It wouldn't be a Passover seder without an afikomen hunt, and since we can't be together this year to look, join me online for a virtual hunt.
Our meal has just ended, and it's time for the adults to start to start clearing the table in preparation for the end of the seder, so it's time for the kids to start the hunt. Head down to the basement at the Roger's house and tap your way around in search of one of two afikomen that I've hidden. We start at the bottom of the stairs, and from there, you can look anywhere except for closed doors or behind the desk. First to find each of the afikomen win!
Hidden in the basement are two afikomen in Roger family afikomen wrappings. They will look like this:
Look for the floating orbs and tap or click on them to move. You can also pinch to zoom on a mobile device, or scroll to zoom on a computer.
Great! Me too! The basement is ready, the lights are on, and the game is afoot.
This is a virtual attempt at a physical tradition, the hunt for the afikoman, traditionally done after the meal at a Passover seder. For the last few years, hiding the afikoman has been my job, and I wanted to carry that on despite being together this year at seder.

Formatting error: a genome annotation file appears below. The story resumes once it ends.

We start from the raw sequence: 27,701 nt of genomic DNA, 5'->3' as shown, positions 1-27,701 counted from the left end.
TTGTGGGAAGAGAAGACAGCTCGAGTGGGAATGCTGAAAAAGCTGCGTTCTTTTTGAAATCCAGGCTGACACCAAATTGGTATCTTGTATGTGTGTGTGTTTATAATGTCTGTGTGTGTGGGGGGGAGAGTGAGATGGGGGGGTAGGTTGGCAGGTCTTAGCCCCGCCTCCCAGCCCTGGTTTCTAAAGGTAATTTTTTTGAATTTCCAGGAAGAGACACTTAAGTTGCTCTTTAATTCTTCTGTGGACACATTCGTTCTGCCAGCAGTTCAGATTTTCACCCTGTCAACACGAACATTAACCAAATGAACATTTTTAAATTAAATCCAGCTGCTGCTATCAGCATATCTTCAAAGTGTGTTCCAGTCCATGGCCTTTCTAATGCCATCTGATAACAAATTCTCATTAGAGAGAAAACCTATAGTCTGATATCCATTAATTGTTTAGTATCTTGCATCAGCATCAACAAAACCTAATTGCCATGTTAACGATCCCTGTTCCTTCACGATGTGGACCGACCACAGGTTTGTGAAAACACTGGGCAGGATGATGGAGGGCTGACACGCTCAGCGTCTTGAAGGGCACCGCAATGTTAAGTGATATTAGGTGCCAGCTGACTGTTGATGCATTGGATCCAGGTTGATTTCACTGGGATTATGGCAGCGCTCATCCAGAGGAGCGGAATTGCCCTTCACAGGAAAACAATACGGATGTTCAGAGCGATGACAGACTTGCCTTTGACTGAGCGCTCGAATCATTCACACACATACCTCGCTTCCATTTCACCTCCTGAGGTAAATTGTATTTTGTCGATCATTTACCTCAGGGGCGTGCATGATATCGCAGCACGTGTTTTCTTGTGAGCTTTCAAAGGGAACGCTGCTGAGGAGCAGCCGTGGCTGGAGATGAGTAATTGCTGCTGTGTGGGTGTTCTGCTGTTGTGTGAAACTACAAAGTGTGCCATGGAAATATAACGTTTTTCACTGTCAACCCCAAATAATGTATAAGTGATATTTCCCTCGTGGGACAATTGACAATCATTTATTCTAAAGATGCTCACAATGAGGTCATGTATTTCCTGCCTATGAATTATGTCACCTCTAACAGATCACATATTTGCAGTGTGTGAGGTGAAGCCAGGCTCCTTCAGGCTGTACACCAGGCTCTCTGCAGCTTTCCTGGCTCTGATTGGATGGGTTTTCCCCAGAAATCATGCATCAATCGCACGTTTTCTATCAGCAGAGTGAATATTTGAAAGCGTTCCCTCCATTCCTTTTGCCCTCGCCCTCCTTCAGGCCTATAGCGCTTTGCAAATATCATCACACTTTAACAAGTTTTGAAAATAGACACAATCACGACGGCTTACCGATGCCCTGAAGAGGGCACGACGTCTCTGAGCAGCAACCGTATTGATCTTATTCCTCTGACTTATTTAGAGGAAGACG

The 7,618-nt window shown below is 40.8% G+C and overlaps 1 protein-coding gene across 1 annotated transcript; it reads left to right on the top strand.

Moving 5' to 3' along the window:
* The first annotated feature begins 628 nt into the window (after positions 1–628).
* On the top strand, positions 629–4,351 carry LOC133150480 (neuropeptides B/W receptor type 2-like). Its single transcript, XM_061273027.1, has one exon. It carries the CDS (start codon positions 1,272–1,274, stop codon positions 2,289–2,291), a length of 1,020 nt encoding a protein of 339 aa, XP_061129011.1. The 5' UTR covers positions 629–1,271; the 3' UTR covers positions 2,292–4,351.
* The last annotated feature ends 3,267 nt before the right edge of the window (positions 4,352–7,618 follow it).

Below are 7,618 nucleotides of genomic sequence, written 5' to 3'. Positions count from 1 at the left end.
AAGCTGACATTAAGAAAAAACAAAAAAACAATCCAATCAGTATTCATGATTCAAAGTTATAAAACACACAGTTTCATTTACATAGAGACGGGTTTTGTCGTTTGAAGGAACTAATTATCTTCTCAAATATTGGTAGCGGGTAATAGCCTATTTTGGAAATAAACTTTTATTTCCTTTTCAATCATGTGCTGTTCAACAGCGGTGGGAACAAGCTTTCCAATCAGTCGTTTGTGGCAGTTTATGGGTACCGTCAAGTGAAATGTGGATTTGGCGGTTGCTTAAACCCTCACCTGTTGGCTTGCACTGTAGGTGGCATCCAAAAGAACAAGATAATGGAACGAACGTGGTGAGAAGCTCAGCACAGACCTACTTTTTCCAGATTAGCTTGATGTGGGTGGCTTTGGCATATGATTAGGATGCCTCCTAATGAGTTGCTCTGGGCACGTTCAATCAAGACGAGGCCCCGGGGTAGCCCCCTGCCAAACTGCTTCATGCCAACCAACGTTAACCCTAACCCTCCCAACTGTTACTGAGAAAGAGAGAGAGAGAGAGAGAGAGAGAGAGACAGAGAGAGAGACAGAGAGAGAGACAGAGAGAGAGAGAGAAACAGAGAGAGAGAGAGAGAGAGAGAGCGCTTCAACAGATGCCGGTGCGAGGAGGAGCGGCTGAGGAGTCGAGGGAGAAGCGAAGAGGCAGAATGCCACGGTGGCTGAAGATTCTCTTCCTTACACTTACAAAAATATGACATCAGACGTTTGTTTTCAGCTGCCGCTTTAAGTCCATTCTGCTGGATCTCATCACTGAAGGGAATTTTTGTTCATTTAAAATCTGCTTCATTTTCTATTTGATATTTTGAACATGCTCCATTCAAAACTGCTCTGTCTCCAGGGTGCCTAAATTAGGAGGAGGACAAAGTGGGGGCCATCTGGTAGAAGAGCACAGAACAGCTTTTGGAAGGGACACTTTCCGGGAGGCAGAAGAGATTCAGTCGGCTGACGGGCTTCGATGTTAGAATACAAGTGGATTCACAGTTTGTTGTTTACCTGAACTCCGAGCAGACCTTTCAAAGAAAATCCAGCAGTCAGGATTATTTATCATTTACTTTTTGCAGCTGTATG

Afioman (Greek for "dessert"), is the broken middle matzah hidden during the meal. It's a game to find the afikoman after the meal, where the winner generally gets a reward of some sort.
I'm Eddie Roger, a software engineer from Indianapolis, Indiana. By day, I make cool stuff for Target, and by night do other things on the computer like this. Sometimes I do other things that don't involve a computer, too.
You can find more about me online at my Twitter or on LinkedIn.
As for the basement, it's my parents' basement. It was far cleaner than mine, and since this was made to accompany a virtual seder taking place in their living room, it only seemed right to use the basement for the afikoman. Tradition!
Copyright © 2020, Eddie Roger